Israeli Prime Minister Benjamin Netanyahu commended the military for responding "quickly and forcefully" to the rocket attack. He accused the government of Lebanon of "not lifting a finger" to stop the "war crimes" committed in its territory by Hezbollah guerrillas.
Defense Minister Moshe Yaalon said Israel "would not tolerate" such attacks and held the government and army of Lebanon responsible for any fire emerging from its territory.
Counting change and calories: Thanks to health law, vending machines to post nutritional info
CONCORD, N.H. (AP) Office workers in search of snacks will be counting calories along with their change under new labeling regulations for vending machines included in President Barack Obama's health care overhaul law.
Requiring calorie information to be displayed on roughly 5 million vending machines nationwide will help consumers make healthier choices, says the Food and Drug Administration, which is expected to release final rules early next year. It estimates the cost to the vending machine industry at $25.8 million initially and $24 million per year after that, but says if just .02 percent of obese adults ate 100 fewer calories a week, the savings to the health care system would be at least that great.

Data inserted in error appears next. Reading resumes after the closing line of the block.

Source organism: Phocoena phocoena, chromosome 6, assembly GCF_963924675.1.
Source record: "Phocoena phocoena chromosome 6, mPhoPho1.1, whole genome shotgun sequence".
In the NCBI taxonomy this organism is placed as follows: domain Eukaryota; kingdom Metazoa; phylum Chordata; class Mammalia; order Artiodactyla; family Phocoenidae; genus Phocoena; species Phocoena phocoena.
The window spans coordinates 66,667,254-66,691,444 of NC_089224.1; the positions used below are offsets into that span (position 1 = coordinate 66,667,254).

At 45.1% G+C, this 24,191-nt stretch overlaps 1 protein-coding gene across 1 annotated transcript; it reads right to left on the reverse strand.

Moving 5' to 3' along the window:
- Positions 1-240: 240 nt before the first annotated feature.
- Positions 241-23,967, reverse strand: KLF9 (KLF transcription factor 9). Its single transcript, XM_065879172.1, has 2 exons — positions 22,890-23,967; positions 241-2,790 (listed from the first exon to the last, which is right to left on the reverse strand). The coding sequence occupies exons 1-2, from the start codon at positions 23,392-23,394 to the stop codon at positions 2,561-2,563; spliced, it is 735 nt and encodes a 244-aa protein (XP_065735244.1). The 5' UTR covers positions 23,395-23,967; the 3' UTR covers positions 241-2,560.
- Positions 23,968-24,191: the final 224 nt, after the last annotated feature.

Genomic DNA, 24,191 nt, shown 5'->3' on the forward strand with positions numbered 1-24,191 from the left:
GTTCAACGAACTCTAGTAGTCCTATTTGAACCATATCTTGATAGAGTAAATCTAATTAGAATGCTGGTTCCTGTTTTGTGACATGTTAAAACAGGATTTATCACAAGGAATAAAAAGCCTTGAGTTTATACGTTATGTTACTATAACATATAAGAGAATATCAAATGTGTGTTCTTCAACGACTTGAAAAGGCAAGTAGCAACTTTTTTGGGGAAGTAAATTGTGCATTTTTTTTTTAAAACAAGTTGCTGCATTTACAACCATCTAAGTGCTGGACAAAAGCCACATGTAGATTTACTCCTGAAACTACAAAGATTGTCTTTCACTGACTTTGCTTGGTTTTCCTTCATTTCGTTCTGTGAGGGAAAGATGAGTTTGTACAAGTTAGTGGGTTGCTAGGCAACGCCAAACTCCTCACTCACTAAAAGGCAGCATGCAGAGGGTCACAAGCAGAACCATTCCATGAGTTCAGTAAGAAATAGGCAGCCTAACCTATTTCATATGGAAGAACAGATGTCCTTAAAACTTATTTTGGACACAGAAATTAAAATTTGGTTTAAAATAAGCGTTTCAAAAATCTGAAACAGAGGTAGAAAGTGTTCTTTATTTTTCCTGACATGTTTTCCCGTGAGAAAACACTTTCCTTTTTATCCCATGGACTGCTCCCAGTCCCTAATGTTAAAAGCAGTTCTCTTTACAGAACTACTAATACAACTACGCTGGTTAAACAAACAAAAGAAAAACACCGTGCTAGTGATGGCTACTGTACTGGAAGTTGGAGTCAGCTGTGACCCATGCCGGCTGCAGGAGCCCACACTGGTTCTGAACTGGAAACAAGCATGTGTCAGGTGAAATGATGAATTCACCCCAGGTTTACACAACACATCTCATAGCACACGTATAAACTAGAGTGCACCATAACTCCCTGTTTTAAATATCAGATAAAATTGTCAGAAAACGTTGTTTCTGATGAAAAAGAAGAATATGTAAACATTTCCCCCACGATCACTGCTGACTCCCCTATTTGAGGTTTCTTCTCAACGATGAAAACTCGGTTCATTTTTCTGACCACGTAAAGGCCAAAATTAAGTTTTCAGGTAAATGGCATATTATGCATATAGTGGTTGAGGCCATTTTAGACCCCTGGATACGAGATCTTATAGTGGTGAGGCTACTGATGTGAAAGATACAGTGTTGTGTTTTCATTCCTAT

The rules will apply to about 10,800 companies that operate 20 or more machines. Nearly three quarters of those companies have three or fewer employees, and their profit margin is extremely low, according to the National Automatic Merchandising Association. An initial investment of $2,400 plus $2,200 in annual costs is a lot of money for a small company that only clears a few thousand dollars a year, said Eric Dell, the group's vice president for government affairs.
"The money that would be spent to comply with this there's no return on the investment," he said.
While the proposed rules would give companies a year to comply, the industry group has suggested a two-year deadline and is urging the government to allow as much flexibility as possible in implementing the rules. Some companies may use electronic displays to post calorie counts while others may opt for signs stuck to the machines.